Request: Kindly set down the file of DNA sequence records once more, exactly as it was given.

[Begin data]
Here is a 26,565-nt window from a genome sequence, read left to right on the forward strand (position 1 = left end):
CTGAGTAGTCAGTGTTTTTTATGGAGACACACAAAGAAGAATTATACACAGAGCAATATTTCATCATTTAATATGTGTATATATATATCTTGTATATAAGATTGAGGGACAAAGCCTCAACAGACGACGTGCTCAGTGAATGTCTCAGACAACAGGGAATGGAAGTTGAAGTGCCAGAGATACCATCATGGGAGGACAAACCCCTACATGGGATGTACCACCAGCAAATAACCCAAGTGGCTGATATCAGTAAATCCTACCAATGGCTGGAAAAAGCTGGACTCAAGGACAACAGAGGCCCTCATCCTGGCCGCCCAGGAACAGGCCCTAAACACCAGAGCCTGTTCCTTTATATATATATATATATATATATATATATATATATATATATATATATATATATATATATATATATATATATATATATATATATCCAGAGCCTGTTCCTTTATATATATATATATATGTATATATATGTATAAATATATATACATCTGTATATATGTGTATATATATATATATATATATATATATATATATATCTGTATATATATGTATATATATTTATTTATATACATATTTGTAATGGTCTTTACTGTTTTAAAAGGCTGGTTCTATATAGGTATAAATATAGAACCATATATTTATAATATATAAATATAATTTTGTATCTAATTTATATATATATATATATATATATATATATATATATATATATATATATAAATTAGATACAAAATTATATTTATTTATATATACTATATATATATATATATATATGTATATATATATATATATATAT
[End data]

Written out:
Here is a 26,565-nt window from a genome sequence, read left to right on the forward strand (position 1 = left end):
CTGAGTAGTCAGTGTTTTTTATGGAGACACACAAAGAAGAATTATACACAGAGCAATATTTCATCATTTAATATGTGTATATATATATCTTGTATATAAGATTGAGGGACAAAGCCTCAACAGACGACGTGCTCAGTGAATGTCTCAGACAACAGGGAATGGAAGTTGAAGTGCCAGAGATACCATCATGGGAGGACAAACCCCTACATGGGATGTACCACCAGCAAATAACCCAAGTGGCTGATATCAGTAAATCCTACCAATGGCTGGAAAAAGCTGGACTCAAGGACAACAGAGGCCCTCATCCTGGCCGCCCAGGAACAGGCCCTAAACACCAGAGCCTGTTCCTTTATATATATATATATATATATATATATATATATATATATATATATATATATATATATATATATATATATATATATATATATATCCAGAGCCTGTTCCTTTATATATATATATATATGTATATATATGTATAAATATATATACATCTGTATATATGTGTATATATATATATATATATATATATATATATATATCTGTATATATATGTATATATATTTATTTATATACATATTTGTAATGGTCTTTACTGTTTTAAAAGGCTGGTTCTATATAGGTATAAATATAGAACCATATATTTATAATATATAAATATAATTTTGTATCTAATTTATATATATATATATATATATATATATATATATATATATATATATATAAATTAGATACAAAATTATATTTATTTATATATACTATATATATATATATATATATGTATATATATATATATATATAT